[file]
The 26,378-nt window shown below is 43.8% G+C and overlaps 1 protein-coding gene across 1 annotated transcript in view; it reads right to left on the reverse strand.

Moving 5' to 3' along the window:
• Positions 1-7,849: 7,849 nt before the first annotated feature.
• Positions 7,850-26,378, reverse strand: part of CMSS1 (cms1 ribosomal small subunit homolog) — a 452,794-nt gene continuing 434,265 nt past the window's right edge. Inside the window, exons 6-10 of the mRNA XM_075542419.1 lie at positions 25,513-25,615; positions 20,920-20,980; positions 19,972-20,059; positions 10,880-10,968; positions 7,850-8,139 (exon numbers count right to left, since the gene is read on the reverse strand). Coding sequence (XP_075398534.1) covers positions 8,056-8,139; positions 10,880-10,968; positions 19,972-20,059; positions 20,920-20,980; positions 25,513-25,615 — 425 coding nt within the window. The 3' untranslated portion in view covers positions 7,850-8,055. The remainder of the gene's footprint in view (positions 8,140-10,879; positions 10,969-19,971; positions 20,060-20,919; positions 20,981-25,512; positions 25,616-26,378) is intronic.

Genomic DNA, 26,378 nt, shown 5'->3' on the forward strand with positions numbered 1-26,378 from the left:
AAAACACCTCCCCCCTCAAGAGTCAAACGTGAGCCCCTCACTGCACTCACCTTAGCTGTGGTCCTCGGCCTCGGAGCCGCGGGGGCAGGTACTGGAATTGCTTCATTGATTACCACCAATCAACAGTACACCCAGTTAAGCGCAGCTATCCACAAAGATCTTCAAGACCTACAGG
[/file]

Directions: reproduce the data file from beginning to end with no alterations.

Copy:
The 26,378-nt window shown below is 43.8% G+C and overlaps 1 protein-coding gene across 1 annotated transcript in view; it reads right to left on the reverse strand.

Moving 5' to 3' along the window:
• Positions 1-7,849: 7,849 nt before the first annotated feature.
• Positions 7,850-26,378, reverse strand: part of CMSS1 (cms1 ribosomal small subunit homolog) — a 452,794-nt gene continuing 434,265 nt past the window's right edge. Inside the window, exons 6-10 of the mRNA XM_075542419.1 lie at positions 25,513-25,615; positions 20,920-20,980; positions 19,972-20,059; positions 10,880-10,968; positions 7,850-8,139 (exon numbers count right to left, since the gene is read on the reverse strand). Coding sequence (XP_075398534.1) covers positions 8,056-8,139; positions 10,880-10,968; positions 19,972-20,059; positions 20,920-20,980; positions 25,513-25,615 — 425 coding nt within the window. The 3' untranslated portion in view covers positions 7,850-8,055. The remainder of the gene's footprint in view (positions 8,140-10,879; positions 10,969-19,971; positions 20,060-20,919; positions 20,981-25,512; positions 25,616-26,378) is intronic.

Genomic DNA, 26,378 nt, shown 5'->3' on the forward strand with positions numbered 1-26,378 from the left:
AAAACACCTCCCCCCTCAAGAGTCAAACGTGAGCCCCTCACTGCACTCACCTTAGCTGTGGTCCTCGGCCTCGGAGCCGCGGGGGCAGGTACTGGAATTGCTTCATTGATTACCACCAATCAACAGTACACCCAGTTAAGCGCAGCTATCCACAAAGATCTTCAAGACCTACAGG